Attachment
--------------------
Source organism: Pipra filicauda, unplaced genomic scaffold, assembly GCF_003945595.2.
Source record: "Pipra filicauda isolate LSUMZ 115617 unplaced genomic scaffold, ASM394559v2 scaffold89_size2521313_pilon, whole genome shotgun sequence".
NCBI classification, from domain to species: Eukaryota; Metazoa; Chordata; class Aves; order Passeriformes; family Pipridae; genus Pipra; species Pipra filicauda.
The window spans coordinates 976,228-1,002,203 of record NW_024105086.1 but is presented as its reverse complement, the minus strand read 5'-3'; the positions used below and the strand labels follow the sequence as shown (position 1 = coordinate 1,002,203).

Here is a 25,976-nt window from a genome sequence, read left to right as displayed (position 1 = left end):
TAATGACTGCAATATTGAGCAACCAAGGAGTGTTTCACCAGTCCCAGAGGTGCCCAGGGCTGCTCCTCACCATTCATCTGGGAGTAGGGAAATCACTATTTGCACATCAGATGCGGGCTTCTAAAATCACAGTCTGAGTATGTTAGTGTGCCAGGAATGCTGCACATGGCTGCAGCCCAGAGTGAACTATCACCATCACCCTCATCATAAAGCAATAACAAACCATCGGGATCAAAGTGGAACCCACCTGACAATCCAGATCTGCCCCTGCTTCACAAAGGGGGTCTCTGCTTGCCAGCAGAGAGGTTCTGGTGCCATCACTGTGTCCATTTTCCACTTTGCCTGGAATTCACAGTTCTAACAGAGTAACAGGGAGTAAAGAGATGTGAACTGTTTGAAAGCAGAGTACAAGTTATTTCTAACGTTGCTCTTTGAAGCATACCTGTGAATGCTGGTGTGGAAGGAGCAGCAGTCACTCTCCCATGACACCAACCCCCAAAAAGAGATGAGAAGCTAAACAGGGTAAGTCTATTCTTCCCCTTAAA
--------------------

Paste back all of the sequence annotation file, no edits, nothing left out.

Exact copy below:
Source organism: Pipra filicauda, unplaced genomic scaffold, assembly GCF_003945595.2.
Source record: "Pipra filicauda isolate LSUMZ 115617 unplaced genomic scaffold, ASM394559v2 scaffold89_size2521313_pilon, whole genome shotgun sequence".
NCBI classification, from domain to species: Eukaryota; Metazoa; Chordata; class Aves; order Passeriformes; family Pipridae; genus Pipra; species Pipra filicauda.
The window spans coordinates 976,228-1,002,203 of record NW_024105086.1 but is presented as its reverse complement, the minus strand read 5'-3'; the positions used below and the strand labels follow the sequence as shown (position 1 = coordinate 1,002,203).

Here is a 25,976-nt window from a genome sequence, read left to right as displayed (position 1 = left end):
TAATGACTGCAATATTGAGCAACCAAGGAGTGTTTCACCAGTCCCAGAGGTGCCCAGGGCTGCTCCTCACCATTCATCTGGGAGTAGGGAAATCACTATTTGCACATCAGATGCGGGCTTCTAAAATCACAGTCTGAGTATGTTAGTGTGCCAGGAATGCTGCACATGGCTGCAGCCCAGAGTGAACTATCACCATCACCCTCATCATAAAGCAATAACAAACCATCGGGATCAAAGTGGAACCCACCTGACAATCCAGATCTGCCCCTGCTTCACAAAGGGGGTCTCTGCTTGCCAGCAGAGAGGTTCTGGTGCCATCACTGTGTCCATTTTCCACTTTGCCTGGAATTCACAGTTCTAACAGAGTAACAGGGAGTAAAGAGATGTGAACTGTTTGAAAGCAGAGTACAAGTTATTTCTAACGTTGCTCTTTGAAGCATACCTGTGAATGCTGGTGTGGAAGGAGCAGCAGTCACTCTCCCATGACACCAACCCCCAAAAAGAGATGAGAAGCTAAACAGGGTAAGTCTATTCTTCCCCTTAAA